Gift giving is a holiday tradition practiced within many different cultures during the winter season.
A gift can show a loved one that you care, and the gesture warms the giver as much as it does the receiver. I love gift giving! One thing I do not like though…is the idea of giving something that is alive as a gift. Something that requires more than AA batteries. Something that requires nourishment, love, and potentially costly veterinary visits.
Whether you are considering gifting your mother the tea-cup Yorkie of her dreams, or your 10 year old son that Labrador mix he has been making straight A’s for, there is a lot to consider before making this commitment.
Many of us have been there. I have.
It was Christmas morning in Texas, 1992, when I was 5 years old. A moment I could never possibly forget. There she was, in a laundry basket under the tree, a little roly-poly rottweiler-mix rescue puppy, the first dog who was really “my” dog.
She had a big floppy red bow on her neck, and she smelled like oatmeal cookies. Being the massive Disney fan that I am, I of course named her “Princess”.
Princess was a very lucky Christmas puppy! We had her through the entirety of her life, until she passed away grey and arthritic when I was in high school. Unfortunately, not all Christmas puppies are so lucky.
January through March the shelters are flooded with awkward teenage Christmas puppies. Dropped off by families who were unprepared for the responsibility. People who at one point genuinely thought it was a good idea, to buy, or adopt a dog to give to someone else as a present.
Adopting a new family member is a decision that the recipient really needs to be a part of. There is a lot to consider when adding a new furry friend to your life. Someone may want a pet, and talk about it even, without actually being personally ready.
If you plan on gifting a dog to another adult, it should NOT be a surprise. A nice surprise is a book or a necklace, or maybe some concert tickets. A new dog or cat should be discussed, researched, and planned for. The adult wanting the pet should always be a part of the selection process to ensure that the new relationship is a good match.
If you are considering gifting a dog to a child, please consider that even though you are going to allow your child to name the dog and care for him/her, ultimately you are the responsible party. Prior to adopting or buying the dog it is imperative to ensure you are prepared financially and well educated on the care your new family member will need.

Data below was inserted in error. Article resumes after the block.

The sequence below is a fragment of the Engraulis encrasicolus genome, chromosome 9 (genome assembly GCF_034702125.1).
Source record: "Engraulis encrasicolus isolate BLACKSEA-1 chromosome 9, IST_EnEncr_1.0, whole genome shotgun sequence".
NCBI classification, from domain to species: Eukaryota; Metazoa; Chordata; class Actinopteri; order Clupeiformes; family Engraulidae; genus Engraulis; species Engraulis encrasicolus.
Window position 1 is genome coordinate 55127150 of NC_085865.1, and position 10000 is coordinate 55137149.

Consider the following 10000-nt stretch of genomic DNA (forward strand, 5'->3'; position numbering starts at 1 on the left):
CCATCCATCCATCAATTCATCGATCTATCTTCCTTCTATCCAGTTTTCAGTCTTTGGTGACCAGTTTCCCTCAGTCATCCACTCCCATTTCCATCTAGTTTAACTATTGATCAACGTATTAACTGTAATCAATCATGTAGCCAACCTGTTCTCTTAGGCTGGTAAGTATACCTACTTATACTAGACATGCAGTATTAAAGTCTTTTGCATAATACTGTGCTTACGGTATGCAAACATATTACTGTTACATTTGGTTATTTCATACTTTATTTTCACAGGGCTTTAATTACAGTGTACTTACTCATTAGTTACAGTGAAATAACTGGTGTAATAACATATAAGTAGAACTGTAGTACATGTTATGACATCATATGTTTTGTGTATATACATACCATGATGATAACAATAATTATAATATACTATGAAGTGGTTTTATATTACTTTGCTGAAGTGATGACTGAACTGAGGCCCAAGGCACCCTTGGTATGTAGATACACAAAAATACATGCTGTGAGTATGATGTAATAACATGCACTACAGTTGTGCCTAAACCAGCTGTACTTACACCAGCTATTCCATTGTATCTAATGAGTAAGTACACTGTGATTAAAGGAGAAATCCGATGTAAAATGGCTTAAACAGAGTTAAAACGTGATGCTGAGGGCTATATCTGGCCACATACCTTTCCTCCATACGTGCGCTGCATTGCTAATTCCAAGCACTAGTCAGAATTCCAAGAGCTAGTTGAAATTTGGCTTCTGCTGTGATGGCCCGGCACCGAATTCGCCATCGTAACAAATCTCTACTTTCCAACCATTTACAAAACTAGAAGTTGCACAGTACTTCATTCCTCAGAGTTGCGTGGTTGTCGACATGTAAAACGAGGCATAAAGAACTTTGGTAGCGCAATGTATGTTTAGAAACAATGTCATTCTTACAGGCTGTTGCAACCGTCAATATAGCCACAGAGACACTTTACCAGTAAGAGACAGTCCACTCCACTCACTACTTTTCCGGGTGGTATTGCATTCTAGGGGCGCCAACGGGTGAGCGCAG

This new dog or cat is actually yours. You can’t say this to your child because it is “their’s” but really, this new dog is yours. Make sure you are ready for all of the ups and downs of dog ownership.
Things to remember when choosing to gift a pet:
- No Surprises! Make sure the owner-to-be is involved in the selection process, and is ready for the new commitment.
- Be ready! Before you even get the new pet, be ready. You will need to pet-proof your home and yard. Check fencing thoroughly and make sure anything a dog could get into is put away. Have a veterinarian in mind as you should always get new pets checked out thoroughly right away. Have food, a bed, and everything you need ready for your new pets arrival prior to bringing him home. Make sure you have researched the breed you are choosing, but never hold expectations on how your new pet “should be.”
- Be financially ready! Your new pet will need to be fully vetted, spayed/neutered, and vaccinated. Your new dog will need to be properly groomed whether at home or professionally, every couple of months. If groomed at home you will need to buy tools, if professionally, you will need to pay a groomer. Your new pet is going to need food, and the cheap stuff can make your veterinary expenses go up. You also need to be financially capable of handling middle of the night veterinary emergencies, if they were to arise.
- It’s Actually YOUR dog! If you are gifting your child a dog this holiday season, remember, he is actually YOUR dog. You are responsible for the dogs well being and care, but you are allowing your child to practice caring for an animal.
- Training and Supervision! Allow your child to name the dog and take on many of the responsibilities associated with the new dog. Be sure to provide supervision as your child gets to know the new pet and it’s needs. Choose your new pet carefully to be sure they will get along well with your child. Teach your child how to remain calm and gentle with the new pet to avoid fearful aggression.
- It may not be easy! Owning a pet is work. They do not clean up after themselves, feed themselves, or schedule their own appointments. Your new family member does not come with a dog walker, that is you! It is going to be work, and for many people the work associated with pet ownership is totally worth the trouble. Make sure you have the time and energy to care for an animal properly before making this decision.
- Give it time! Sadly, many “Christmas Puppies” are given up for adoption soon after the holiday passes. Pets have personalities. Sometimes they are not at first thrilled with their new living situation. If your pet doesn’t “fit right in” please, don’t give up on him or her. Give them time to adjust. Spend time with them. Walks are great for bonding, but consider a professional trainer if need be.
I hope this blog post has been helpful for your decision. A new pet could possibly be a great option for your family, but please, make sure you are ALL ready first.